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Old 01-16-2013, 09:23 PM   #2
midwest1 midwest1 is offline
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Re: Misdiagnosed with Hypothyroidism?

I'm as distrustful of MDs as anyone can be. It's always a good idea in my book to double-check what they tell me.

I know nothing about the management of RA and next to nothing about how to taper a prednisone dose; but I do know about hypothyroidism, and I can assure you that this doctor does, too. You are hypothyroid. I have no doubt at least some of your symptoms are due to it, and that replacement of your missing thyroid hormone will benefit you.

Healthy people have TSH around 1 to 1.5 and free T4/3 levels at 50-70% of their ranges. Your TSH is below range, on the hypERthyroid end, while your T4/3 are on the lower ends on the hypOthyroid side. In the textbook world, TSH is supposed to rise once T4/3 become deficient, but in reality it hardly ever works that way. Most of the time, hypoT is caused by auto-antibodies that suppress thyroid hormone production. These antibodies are known to also prevent the rise of TSH, but doctors aren't taught that. It means most people suffer for years in the hypothyroid state before their TSH rises high enough to be diagnosed.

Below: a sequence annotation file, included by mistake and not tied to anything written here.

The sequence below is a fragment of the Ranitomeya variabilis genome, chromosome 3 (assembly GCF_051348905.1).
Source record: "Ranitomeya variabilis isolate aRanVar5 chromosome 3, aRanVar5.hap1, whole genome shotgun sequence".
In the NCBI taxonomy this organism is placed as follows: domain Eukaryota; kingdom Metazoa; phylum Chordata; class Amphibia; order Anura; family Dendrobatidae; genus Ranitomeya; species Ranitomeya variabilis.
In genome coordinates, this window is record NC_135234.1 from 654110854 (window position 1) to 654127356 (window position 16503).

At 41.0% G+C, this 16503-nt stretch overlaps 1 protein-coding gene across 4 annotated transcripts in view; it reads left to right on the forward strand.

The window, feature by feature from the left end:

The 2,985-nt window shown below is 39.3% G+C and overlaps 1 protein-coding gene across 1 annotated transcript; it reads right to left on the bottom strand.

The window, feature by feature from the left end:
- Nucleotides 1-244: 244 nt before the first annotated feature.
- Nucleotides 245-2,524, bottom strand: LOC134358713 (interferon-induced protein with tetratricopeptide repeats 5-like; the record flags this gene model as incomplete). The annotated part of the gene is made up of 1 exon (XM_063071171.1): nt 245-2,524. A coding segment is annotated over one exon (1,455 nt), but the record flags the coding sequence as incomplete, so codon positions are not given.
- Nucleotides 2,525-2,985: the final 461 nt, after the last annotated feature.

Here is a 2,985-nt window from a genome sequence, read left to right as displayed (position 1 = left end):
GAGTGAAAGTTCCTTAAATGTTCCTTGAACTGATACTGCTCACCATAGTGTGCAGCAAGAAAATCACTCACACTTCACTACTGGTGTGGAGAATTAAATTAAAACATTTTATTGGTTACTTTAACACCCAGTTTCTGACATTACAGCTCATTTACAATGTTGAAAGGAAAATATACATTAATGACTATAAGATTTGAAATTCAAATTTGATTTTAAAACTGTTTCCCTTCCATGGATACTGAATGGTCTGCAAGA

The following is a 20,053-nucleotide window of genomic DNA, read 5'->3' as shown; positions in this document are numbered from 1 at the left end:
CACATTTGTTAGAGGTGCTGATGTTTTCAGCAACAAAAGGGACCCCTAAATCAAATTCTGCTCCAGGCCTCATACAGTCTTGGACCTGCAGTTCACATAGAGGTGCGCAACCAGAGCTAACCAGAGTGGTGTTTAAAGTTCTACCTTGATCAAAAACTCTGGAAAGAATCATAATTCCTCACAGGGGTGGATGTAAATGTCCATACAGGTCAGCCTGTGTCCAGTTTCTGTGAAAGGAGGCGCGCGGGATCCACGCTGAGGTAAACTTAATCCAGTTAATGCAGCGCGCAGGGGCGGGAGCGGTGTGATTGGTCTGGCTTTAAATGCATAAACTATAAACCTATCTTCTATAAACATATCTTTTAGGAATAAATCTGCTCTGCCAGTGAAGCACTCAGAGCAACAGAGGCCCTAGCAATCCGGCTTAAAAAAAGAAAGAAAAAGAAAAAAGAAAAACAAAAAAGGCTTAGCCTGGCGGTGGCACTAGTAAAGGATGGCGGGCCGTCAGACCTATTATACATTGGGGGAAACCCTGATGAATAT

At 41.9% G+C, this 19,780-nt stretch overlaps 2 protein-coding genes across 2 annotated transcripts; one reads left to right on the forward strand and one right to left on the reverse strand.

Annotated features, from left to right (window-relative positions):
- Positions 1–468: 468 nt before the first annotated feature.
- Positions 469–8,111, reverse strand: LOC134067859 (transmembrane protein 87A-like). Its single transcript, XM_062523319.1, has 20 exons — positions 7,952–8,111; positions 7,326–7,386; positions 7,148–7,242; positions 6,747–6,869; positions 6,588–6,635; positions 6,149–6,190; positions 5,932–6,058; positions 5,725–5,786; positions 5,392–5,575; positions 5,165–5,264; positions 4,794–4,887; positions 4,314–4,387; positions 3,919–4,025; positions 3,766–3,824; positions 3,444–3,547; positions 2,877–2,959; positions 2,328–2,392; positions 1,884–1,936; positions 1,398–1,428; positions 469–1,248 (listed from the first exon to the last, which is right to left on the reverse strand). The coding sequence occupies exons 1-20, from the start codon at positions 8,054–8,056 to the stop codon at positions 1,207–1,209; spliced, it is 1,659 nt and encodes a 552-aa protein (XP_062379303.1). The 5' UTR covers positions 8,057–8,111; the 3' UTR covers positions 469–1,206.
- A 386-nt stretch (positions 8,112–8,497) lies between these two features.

Occasionally, hypoT happens due to pituitary dysfunction. The pituitary produces TSH, a signal hormone that tells the thyroid gland to adjust its output of thyroid hormone. Your below-range TSH coupled with low T hormones suggest that your pituitary might be sluggish. It isn't producing enough TSH to signal your thyroid gland to make more hormone.

A smart thyroid MD would see that your thyroid hormones (T4 and T3) are too low, regardless of your low TSH. Again... In an ideal, textbook world, your TSH would be high with Ts as low as yours. But in the real world, hypothyroidism comes in all shades of gray. Pituitary dysfunction is considered an ususual cause for hypoT, and it's one not commonly recognized. Therefore, an MD who's looking solely for the textbook high TSH/low T4/3 scenario is going to tell you everything is well when it actually isn't. Your trusted MD is mistakenly seeing it this way.

Whatever faults the diagnosing MD may have, he does seem to have better-than-average thyroid diagnosing skills.

Get other opinions if you must. I won't tell you not to trust your first doc, but I will tell you the second is not wrong (about your hypoT, anyway).
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